I see touch and non touch existing for quite a few years in the future. Remember, touch is not the holy grail - as it's 40% more expensive by a company that has huge resources to get the price as low as possible. The simple fact the 700 has it shows the price is coming down, but the 10 inch screens and above that are still very expensive in comparison to a button unit.

In addition, as Jim says, I think it's a big screen item and not built for smaller 5 inch type screens. The button to push has to be pretty big, and the smaller units don't have enough screen real estate.

bluewaterpirate posted 01-10-2010 04:19 PM ET (US)     Profile for bluewaterpirate  Send Email to bluewaterpirate     
There is no coating on the Garmin touch screens they are glass as is the new Raymarine series. As a side note, the Garmin auto and marine touch screen share commonality in screen navigation. As Glen pointed out buttons -vs- touch screen technlogy will both be around for a long time to come.

The most functional user interface of the touch screen is not having to use the cursor to select chart information. You just touch the item you want (i.e. bouy, tide station, marinia, chart information) and it displays on the screen.

Tom

glen e posted 01-10-2010 06:17 PM ET (US)     Profile for glen e  Send Email to glen e     
Laz - take the coating off permanently and run with it "clean". Windex with ammonia and a microfiber towel and it's gone in 3 minutes. We do it all the time. The Merc Vesselview comes with the same crap coating on it. I took it off right out of the box. 18 months later it still looks perfect. Garmin got rid of the coating with the 4000 series. They now add some anti-reflectivity under the glass where it is protected.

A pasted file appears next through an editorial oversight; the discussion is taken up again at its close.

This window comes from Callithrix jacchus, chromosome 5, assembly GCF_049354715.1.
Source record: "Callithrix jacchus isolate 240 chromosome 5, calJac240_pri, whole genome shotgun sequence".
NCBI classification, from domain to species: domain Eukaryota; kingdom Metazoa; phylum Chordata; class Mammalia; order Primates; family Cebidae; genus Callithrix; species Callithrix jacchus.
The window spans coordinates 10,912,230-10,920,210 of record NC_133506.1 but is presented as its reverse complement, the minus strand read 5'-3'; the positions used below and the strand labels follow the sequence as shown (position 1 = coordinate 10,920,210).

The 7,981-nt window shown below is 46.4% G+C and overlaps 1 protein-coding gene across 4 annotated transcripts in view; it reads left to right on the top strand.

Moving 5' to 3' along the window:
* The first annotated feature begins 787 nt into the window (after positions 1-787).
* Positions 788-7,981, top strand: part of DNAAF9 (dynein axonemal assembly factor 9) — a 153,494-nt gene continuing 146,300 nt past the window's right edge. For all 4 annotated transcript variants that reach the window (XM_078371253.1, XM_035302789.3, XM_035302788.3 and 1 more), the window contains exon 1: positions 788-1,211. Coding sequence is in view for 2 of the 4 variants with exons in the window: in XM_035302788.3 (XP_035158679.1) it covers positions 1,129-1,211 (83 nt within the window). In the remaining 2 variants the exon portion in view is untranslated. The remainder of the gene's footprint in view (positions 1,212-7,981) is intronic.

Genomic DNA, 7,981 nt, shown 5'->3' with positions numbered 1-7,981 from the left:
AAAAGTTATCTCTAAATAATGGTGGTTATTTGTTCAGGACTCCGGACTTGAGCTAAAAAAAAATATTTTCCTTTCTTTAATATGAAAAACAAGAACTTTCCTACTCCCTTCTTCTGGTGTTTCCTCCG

SJUAE posted 01-10-2010 10:09 PM ET (US)     Profile for SJUAE    
Like most I have used many touch screen devices but never on a marine system.

I would guess on small screen size the menus should only appear on first press anywhere on screen and then auto hide again after a preset period.

The biggest difference on touch screens is how cascading menus appear.

With a mouse and/or a cursor more precise selecting is possible. The menus can list more detail even on a relatively small screen and sub menus are normally by convention accessed by going to the right with mouse or cursor.

As a touch screen will have to allow for an area suitably sized for selection by a person’s digit even medium to large screens will not be able to display long list menu’s and sub menu’s so easily, other than by scrolling.

So often each page is replaced with a different page with options to be selected, opposed to cascading. The IPhones makes this easier with the flick method of moving between pages.

I don’t see this as a downside for touch screens other than on small screens where an excessive number of pages maybe required and most will assume the interface is clearer just because the menu’s will appear larger.

Personally I prefer the tactile response of a physical click of a button/cursor whilst on the move and repeated operations become easier (eg 3 down, 2 across).

Touch screens just take a little while to learn and you soon become accustom to the interface and forget your previous method(s).

Regards
Steve

hauptjm posted 01-13-2010 12:10 PM ET (US)     Profile for hauptjm    
As to durability in a harsh/marine environment, consider that the fast food chains almost exclusively utilize touchscreen technology. Used in both the friendly "front of house" (register) and the very unfriendly "back of house" (kitchen, food prep, etc.)

If you think of the heat, humidity, dirty hands, liquids, etc. they are exposed to under these conditions, I would think they would be fairly tough.